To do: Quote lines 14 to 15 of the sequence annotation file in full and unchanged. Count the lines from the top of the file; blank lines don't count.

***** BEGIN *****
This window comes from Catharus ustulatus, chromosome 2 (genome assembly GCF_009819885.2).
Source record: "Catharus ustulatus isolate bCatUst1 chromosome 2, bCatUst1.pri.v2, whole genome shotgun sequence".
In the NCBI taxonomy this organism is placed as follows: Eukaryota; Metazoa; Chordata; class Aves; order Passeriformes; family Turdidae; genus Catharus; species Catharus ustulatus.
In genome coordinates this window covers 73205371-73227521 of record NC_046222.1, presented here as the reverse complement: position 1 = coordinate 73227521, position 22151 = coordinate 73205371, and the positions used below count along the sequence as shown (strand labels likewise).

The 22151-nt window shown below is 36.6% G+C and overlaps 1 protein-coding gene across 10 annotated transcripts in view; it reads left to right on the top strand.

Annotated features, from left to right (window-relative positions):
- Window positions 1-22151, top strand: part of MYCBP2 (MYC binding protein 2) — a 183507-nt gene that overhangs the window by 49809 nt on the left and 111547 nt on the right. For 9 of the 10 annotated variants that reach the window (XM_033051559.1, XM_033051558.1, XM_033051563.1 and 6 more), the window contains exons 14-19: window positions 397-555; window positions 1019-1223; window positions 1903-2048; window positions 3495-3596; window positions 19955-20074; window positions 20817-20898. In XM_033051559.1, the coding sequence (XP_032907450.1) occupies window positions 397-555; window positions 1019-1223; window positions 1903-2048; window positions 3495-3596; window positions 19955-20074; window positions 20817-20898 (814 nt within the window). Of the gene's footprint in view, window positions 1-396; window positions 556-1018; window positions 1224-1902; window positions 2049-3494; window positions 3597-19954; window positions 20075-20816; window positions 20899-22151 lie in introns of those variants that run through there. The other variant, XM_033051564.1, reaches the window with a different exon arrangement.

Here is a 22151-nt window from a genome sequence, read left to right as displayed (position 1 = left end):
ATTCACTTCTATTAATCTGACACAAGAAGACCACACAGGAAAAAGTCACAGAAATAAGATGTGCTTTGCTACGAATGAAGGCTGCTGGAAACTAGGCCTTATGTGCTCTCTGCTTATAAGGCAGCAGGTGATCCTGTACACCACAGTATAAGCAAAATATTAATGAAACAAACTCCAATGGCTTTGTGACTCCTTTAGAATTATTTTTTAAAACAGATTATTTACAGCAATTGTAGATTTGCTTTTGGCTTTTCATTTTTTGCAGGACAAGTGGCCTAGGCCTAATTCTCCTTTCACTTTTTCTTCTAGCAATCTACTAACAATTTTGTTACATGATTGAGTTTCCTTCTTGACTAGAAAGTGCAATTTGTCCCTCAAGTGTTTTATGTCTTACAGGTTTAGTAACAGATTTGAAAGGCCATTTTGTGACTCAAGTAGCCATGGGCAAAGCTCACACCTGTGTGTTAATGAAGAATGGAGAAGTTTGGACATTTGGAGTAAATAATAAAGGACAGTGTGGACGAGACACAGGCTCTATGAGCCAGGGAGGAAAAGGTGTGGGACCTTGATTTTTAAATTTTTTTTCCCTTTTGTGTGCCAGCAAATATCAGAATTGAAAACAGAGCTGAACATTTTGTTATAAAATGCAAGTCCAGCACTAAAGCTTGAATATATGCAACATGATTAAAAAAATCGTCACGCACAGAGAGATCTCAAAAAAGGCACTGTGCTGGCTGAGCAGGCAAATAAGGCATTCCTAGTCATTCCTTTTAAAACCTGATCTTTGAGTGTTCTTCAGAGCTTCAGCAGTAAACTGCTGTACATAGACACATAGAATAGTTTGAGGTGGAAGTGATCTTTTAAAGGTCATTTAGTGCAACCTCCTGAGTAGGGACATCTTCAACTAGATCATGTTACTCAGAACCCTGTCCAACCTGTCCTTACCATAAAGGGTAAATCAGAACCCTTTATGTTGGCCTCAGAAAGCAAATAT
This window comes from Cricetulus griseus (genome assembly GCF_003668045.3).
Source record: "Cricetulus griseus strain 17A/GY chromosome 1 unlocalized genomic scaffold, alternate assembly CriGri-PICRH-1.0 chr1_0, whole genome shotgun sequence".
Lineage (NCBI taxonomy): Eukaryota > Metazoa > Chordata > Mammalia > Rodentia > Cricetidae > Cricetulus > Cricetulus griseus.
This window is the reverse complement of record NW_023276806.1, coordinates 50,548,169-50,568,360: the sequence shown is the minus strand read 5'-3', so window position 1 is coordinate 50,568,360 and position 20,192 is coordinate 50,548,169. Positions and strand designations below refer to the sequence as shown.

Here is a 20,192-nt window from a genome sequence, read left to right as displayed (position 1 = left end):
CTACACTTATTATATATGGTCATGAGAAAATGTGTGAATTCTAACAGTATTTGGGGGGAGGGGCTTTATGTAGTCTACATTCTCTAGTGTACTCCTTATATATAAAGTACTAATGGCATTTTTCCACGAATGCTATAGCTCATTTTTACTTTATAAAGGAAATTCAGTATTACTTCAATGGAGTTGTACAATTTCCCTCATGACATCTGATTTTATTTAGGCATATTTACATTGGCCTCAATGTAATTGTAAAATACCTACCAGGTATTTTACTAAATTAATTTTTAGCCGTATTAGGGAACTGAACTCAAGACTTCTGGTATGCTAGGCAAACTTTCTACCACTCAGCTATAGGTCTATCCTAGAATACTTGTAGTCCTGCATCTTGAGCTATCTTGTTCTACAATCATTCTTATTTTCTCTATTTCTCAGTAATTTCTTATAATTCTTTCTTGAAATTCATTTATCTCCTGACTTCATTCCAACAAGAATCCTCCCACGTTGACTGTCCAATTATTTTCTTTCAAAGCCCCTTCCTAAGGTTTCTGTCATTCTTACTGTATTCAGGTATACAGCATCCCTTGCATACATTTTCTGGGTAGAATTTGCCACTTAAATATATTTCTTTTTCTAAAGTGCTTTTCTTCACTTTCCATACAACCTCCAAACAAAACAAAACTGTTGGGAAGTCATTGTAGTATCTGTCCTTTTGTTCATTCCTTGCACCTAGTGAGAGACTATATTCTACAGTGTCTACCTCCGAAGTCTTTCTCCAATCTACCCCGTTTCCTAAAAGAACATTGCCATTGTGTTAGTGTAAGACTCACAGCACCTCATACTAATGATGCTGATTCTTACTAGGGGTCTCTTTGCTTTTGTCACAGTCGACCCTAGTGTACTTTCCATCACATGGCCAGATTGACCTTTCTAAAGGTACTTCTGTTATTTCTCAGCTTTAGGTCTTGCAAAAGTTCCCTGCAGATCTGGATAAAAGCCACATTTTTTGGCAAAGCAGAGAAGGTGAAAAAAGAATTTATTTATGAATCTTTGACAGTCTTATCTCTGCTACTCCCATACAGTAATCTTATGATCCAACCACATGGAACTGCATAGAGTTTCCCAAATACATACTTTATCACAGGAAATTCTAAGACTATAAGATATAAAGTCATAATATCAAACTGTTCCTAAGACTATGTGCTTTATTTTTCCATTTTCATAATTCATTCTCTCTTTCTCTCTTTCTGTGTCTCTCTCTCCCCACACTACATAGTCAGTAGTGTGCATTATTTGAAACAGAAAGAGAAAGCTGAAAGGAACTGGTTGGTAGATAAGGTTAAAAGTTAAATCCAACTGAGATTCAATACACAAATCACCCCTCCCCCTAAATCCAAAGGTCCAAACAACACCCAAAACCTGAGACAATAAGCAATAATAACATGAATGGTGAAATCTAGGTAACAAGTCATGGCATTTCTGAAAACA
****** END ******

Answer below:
Here is a 20,192-nt window from a genome sequence, read left to right as displayed (position 1 = left end):
CTACACTTATTATATATGGTCATGAGAAAATGTGTGAATTCTAACAGTATTTGGGGGGAGGGGCTTTATGTAGTCTACATTCTCTAGTGTACTCCTTATATATAAAGTACTAATGGCATTTTTCCACGAATGCTATAGCTCATTTTTACTTTATAAAGGAAATTCAGTATTACTTCAATGGAGTTGTACAATTTCCCTCATGACATCTGATTTTATTTAGGCATATTTACATTGGCCTCAATGTAATTGTAAAATACCTACCAGGTATTTTACTAAATTAATTTTTAGCCGTATTAGGGAACTGAACTCAAGACTTCTGGTATGCTAGGCAAACTTTCTACCACTCAGCTATAGGTCTATCCTAGAATACTTGTAGTCCTGCATCTTGAGCTATCTTGTTCTACAATCATTCTTATTTTCTCTATTTCTCAGTAATTTCTTATAATTCTTTCTTGAAATTCATTTATCTCCTGACTTCATTCCAACAAGAATCCTCCCACGTTGACTGTCCAATTATTTTCTTTCAAAGCCCCTTCCTAAGGTTTCTGTCATTCTTACTGTATTCAGGTATACAGCATCCCTTGCATACATTTTCTGGGTAGAATTTGCCACTTAAATATATTTCTTTTTCTAAAGTGCTTTTCTTCACTTTCCATACAACCTCCAAACAAAACAAAACTGTTGGGAAGTCATTGTAGTATCTGTCCTTTTGTTCATTCCTTGCACCTAGTGAGAGACTATATTCTACAGTGTCTACCTCCGAAGTCTTTCTCCAATCTACCCCGTTTCCTAAAAGAACATTGCCATTGTGTTAGTGTAAGACTCACAGCACCTCATACTAATGATGCTGATTCTTACTAGGGGTCTCTTTGCTTTTGTCACAGTCGACCCTAGTGTACTTTCCATCACATGGCCAGATTGACCTTTCTAAAGGTACTTCTGTTATTTCTCAGCTTTAGGTCTTGCAAAAGTTCCCTGCAGATCTGGATAAAAGCCACATTTTTTGGCAAAGCAGAGAAGGTGAAAAAAGAATTTATTTATGAATCTTTGACAGTCTTATCTCTGCTACTCCCATACAGTAATCTTATGATCCAACCACATGGAACTGCATAGAGTTTCCCAAATACATACTTTATCACAGGAAATTCTAAGACTATAAGATATAAAGTCATAATATCAAACTGTTCCTAAGACTATGTGCTTTATTTTTCCATTTTCATAATTCATTCTCTCTTTCTCTCTTTCTGTGTCTCTCTCTCCCCACACTACATAGTCAGTAGTGTGCATTATTTGAAACAGAAAGAGAAAGCTGAAAGGAACTGGTTGGTAGATAAGGTTAAAAGTTAAATCCAACTGAGATTCAATACACAAATCACCCCTCCCCCTAAATCCAAAGGTCCAAACAACACCCAAAACCTGAGACAATAAGCAATAATAACATGAATGGTGAAATCTAGGTAACAAGTCATGGCATTTCTGAAAACA